13 More than just a figure of speech… Not only are metaphors a figure of speech, in which a term of phrase is applied to something, but it also has another context, a cognitive and experiential dimension: Metaphors are pervasive in everyday life. Not just in language, but also in thought and action. (Lakoff & Johnson, 1980) Metaphor reshapes our thinking, making “Play-Doh” of our conceptual frameworks

14 The essence of metaphor The essence of metaphor is understanding and experiencing one kind of thing in terms of another Understanding Experiencing “ Metaphors we live by” (book title by Lakoff & Johnson) They were the first to see metaphors in the light of cognitive terms.

15 Conceptual metaphor In the cognitive linguistic view metaphor is defined as understanding one conceptual domain in terms of another conceptual domain Examples of this include when we talk about: – Life in terms of journeys – Arguments in terms of wars – Ideas in terms of food – Social organizations in terms of plants Conceptual metaphor=Conceptual domain (A) is Conceptual domain (B) LOVE IS A JOURNEY = LOVE is a JOURNEY

16 What is a conceptual domain? A conceptual domain is any coherent organization of experience Thus, for example we have coherently organized knowledge about JOURNEYS that we rely in order to understand in this case LOVE

17 We understand/experience things in terms of other terms LOVE The experience of love/loving LOVE The experience of love/loving JOURNEY The experience of traveling JOURNEY The experience of traveling

18 Conceptual metaphors as a set of mappings Source: the conceptual domain from which we draw metaphorical expressions to understand another conceptual domain Target: the domain we try to understand through the use of the source domain

19 Mediation of Experience Target domain Target domain Source domain Source domain e.g. LOVE e.g. JOURNEY Mappings Transfer Transfer of Meaning

20 Love is a journey

21 Linguistic metaphor is the linguistic expression of conceptual metaphors Conceptual metaphor: LOVE IS A JOURNEY Linguistic manifestations: – “ look how far we have come” – “ We are at a crossroads” – “ We will just have to go our separate ways” – “ We can’t turn back” – “ I don’t think we can turn back” – “ Where are we?” – “Our marriage is on the rocks”


23 Metaphor has a generative function: it creates social realities


25 Metaphors highlight and obscure

26 Metaphors have an generative function: they create meaning The very creation of new connections is always accompanied by constraining a particular view Because attention becomes focused on specific features at the expense of others The use of metaphor can make us see the world in a particular way by emphasizing certain aspects of subject domains But is also hides other features There is a tension between similarity and difference This is way metaphors are the main carriers of ideologies (specific systems of ideas)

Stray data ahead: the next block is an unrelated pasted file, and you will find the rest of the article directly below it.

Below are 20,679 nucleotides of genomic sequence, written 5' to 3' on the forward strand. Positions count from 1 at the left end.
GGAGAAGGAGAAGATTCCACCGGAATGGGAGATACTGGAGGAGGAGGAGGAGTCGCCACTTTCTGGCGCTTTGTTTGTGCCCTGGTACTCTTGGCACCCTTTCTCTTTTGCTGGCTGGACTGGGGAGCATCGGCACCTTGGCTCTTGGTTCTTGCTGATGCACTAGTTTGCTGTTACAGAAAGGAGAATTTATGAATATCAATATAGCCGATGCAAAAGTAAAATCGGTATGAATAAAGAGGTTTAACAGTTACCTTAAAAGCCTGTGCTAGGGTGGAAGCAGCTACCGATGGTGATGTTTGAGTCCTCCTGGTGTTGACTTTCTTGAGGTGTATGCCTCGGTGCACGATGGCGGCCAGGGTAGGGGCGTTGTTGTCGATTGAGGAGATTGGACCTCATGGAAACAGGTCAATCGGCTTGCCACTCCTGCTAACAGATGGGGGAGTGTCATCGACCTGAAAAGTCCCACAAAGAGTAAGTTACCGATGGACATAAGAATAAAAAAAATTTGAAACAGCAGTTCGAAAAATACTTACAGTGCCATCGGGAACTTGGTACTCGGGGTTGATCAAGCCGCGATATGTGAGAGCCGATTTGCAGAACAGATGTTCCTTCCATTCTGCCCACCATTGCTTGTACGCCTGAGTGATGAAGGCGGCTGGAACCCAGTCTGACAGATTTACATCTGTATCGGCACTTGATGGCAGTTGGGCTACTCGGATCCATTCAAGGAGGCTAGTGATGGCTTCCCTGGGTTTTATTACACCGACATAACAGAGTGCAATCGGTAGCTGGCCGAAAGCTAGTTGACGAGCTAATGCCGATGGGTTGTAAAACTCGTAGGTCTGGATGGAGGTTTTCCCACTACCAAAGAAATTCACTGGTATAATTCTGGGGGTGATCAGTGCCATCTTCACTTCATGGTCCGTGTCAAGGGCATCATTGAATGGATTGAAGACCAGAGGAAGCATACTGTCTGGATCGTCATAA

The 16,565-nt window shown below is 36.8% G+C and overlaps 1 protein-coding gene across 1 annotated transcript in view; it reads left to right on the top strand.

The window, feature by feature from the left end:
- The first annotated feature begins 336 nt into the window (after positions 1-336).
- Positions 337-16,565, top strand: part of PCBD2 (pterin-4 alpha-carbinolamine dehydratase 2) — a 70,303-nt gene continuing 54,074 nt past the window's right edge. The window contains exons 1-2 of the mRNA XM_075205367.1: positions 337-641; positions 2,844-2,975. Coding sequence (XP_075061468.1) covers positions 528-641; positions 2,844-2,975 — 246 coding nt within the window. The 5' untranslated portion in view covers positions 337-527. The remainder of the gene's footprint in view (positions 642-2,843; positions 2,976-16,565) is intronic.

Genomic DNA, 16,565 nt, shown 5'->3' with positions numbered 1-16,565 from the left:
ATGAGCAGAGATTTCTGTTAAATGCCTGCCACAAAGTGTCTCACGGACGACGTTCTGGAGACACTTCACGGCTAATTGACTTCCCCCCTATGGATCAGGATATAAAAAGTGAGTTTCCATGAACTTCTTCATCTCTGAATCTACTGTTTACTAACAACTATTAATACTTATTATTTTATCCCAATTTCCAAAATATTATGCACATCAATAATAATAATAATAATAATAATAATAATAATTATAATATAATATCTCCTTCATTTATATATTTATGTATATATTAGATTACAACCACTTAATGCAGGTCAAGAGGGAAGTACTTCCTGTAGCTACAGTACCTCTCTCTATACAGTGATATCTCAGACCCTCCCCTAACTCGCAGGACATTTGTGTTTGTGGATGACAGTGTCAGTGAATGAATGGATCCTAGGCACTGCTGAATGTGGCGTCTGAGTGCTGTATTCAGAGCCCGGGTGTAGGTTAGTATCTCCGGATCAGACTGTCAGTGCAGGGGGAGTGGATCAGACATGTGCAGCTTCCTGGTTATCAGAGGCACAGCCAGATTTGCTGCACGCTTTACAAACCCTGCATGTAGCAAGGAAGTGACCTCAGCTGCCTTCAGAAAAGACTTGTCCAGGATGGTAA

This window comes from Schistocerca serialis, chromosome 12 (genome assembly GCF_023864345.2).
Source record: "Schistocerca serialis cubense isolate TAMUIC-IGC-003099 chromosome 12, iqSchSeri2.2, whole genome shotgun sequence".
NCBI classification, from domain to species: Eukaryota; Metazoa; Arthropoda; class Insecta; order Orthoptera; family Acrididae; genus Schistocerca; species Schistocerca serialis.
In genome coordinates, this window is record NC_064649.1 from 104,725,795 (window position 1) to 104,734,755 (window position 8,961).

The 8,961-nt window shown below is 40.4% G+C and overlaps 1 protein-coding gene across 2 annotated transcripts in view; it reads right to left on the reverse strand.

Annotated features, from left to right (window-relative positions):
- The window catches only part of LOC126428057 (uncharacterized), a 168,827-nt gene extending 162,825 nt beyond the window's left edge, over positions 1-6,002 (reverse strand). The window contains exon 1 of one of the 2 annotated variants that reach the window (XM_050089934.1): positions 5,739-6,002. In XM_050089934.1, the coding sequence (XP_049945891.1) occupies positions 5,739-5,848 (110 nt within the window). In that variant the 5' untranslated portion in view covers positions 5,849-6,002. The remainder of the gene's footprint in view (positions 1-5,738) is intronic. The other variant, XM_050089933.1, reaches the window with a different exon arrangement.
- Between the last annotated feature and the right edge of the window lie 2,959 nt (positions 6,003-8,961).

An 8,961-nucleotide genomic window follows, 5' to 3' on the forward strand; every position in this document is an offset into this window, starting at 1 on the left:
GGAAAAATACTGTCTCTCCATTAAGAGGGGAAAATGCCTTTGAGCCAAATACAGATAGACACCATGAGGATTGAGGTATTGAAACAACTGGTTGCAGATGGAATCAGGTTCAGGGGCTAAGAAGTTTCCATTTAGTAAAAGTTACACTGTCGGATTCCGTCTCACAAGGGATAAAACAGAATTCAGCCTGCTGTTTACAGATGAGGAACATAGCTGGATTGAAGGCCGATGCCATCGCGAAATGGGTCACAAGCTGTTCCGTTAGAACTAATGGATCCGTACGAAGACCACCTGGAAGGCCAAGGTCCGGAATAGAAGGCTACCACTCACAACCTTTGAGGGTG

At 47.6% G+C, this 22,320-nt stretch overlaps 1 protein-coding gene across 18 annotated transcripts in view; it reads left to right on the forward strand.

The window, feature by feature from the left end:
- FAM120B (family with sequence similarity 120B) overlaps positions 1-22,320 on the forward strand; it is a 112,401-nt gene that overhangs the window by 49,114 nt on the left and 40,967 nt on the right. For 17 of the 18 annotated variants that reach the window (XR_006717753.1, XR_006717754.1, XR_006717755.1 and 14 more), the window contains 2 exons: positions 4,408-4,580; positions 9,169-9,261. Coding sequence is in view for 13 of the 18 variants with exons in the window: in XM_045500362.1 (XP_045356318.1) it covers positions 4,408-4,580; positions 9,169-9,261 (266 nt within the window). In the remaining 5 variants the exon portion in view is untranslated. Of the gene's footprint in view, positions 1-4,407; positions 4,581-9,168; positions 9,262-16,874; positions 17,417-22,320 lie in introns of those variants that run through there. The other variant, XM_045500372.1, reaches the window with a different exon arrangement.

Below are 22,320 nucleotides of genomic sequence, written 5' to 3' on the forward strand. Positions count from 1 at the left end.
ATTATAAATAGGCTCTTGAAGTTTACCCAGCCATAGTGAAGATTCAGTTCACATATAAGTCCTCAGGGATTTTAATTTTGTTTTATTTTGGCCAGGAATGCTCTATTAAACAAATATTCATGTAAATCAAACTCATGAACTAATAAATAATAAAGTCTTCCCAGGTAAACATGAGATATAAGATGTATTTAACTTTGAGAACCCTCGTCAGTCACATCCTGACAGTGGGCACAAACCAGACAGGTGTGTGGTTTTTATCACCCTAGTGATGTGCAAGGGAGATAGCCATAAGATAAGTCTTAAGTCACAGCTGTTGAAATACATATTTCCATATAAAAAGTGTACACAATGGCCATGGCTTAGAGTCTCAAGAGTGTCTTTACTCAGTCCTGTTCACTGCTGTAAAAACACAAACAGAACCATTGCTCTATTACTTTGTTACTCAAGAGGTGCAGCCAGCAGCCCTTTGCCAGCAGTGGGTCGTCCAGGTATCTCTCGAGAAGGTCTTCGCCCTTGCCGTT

27 Other conceptual metaphors for LOVE Love is a chance game (gamble)

28 ABBA:“The winner takes it all” I don't wanna talk About the things we've gone through Though it's hurting me Now it's history I've played all my cards And that's what you've done too Nothing more to say No more ace to play The winner takes it all The loser standing small Beside the victory That's her destiny I was in your arms Thinking I belonged there I figured it made sense Building me a fence Building me a home Thinking I'd be strong there But I was a fool Playing by the rules

29 The winner takes it all The gods may throw a dice Their minds as cold as ice And someone way down here Loses someone dear The winner takes it all The loser has to fall It's simple and it's plain Why should I complain. But tell me does she kiss Like I used to kiss you? Does it feel the same When she calls your name? Somewhere deep inside You must know I miss you But what can I say Rules must be obeyed The judges will decide The likes of me abide Spectators of the show Always staying low The game is on again A lover or a friend A big thing or a small The winner takes it all (…) The winner takes it all The winner takes it all...

30 Argument is War

31 Linguistic expressions of the CM Argument is War War Your claims are indefensible. He attacked every weak point in my argument. His criticisms were right on target. I demolished his argument. I've never won an argument with him. You disagree? Okay, shoot! If you use that strategy, he'll wipe you out. He shot down all of my arguments.

32 Shakespeare: World is a stage All the world is a stage and all the men and women merely players: they have their exits and their entrances As you like it 2/7